China has lashed out at President Bush for holding talks with a Chinese human rights activist who the Chinese government has labeled a supporter of terrorism. Daniel Schearf reports from Beijing.
China's Foreign Ministry spokeswoman, Jiang Yu, condemned President Bush Thursday for meeting earlier this week in Prague with Rebiya Kadeer. Kadeer is a human rights activist from China's Uighur minority, a Turkic ethnic group.
Mr. Bush praised Kadeer for her work in bringing attention to human rights issues in China' northwestern province of Xinjiang, where local minorities have complained about heavy-handed rule from Beijing.
Mr. Bush also accused Beijing of jailing Kadeer's sons in retaliation for her human rights activities.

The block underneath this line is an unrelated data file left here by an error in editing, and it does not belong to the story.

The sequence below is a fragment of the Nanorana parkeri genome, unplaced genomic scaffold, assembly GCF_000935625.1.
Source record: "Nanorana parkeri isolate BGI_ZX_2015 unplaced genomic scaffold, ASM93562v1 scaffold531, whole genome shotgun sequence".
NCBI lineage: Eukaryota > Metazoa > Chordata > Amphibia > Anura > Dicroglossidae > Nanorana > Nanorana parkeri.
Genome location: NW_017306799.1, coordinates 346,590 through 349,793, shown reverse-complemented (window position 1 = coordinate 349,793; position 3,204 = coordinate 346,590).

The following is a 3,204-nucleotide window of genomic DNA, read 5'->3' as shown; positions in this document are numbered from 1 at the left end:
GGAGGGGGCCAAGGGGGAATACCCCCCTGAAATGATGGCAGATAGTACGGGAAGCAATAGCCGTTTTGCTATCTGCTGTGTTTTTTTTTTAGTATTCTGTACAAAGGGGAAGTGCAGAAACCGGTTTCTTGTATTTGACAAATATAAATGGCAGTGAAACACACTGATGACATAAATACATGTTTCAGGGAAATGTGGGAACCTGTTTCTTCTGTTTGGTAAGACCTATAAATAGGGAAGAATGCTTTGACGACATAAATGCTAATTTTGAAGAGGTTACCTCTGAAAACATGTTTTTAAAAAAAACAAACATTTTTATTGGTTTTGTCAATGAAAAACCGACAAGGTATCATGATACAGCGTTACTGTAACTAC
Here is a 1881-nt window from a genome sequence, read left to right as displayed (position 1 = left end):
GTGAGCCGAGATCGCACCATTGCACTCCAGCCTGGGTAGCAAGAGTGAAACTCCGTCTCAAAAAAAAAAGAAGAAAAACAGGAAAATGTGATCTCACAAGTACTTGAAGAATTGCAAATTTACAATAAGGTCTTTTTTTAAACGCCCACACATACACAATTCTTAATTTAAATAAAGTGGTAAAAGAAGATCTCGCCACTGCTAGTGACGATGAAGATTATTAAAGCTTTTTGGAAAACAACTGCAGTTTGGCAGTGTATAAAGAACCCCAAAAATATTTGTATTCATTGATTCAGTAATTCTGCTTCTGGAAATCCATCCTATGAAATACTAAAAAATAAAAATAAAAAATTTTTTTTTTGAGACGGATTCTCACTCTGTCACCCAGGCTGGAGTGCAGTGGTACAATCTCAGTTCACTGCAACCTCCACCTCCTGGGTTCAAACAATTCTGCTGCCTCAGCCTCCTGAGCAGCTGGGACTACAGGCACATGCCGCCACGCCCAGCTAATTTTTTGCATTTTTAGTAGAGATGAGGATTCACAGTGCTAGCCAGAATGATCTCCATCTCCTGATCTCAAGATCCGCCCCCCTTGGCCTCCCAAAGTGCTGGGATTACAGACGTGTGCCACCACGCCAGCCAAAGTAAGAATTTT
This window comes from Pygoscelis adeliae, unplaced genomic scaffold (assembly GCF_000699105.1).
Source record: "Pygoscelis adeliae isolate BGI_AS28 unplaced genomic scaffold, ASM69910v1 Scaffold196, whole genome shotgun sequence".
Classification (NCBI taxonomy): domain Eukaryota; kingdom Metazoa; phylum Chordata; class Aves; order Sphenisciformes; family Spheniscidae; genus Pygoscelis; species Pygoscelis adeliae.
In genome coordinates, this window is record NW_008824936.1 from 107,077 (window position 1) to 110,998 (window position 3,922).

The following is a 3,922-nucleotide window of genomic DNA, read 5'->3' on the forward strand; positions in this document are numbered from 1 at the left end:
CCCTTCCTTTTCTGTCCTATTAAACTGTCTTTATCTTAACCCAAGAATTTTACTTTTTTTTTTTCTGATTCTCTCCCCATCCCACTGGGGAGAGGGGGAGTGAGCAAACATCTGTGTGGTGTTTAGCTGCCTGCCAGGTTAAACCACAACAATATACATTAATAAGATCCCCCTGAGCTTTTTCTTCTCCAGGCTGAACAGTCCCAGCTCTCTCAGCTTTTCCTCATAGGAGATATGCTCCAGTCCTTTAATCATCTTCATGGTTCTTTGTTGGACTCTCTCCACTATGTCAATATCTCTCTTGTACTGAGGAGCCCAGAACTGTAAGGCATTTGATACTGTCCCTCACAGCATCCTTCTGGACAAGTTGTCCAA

Beijing maintains that Kadeer supports terrorist and secessionist activities in Xinjiang. Jiang, the spokeswoman, said Mr. Bush's comments were inappropriate.
"Everyone knows clearly what kind of person Rebiya is," said Jiang. "She is purely a criminal. The U.S. side's words and deeds are a rude interference in China's internal affairs. To this we express our strong dissatisfaction and firm opposition."
Kadeer was once a prominent businesswoman in Xinjiang, and a leader respected by both Uighurs and local Chinese officials.
But as she became more outspoken on issues of Uighur rights, she fell out of favor with Beijing. She was arrested in 1999, charged with giving "state secrets" to visiting U.S. Congressmen, and served six years in jail.
She now lives in the U.S. as an exile, but still has family in Xinjiang, who have faced harassment from the Chinese authorities.
In April, one of Kadeer's sons was sentenced to nine years in prison for alleged secessionist activities. Two other sons have been jailed for alleged tax evasion.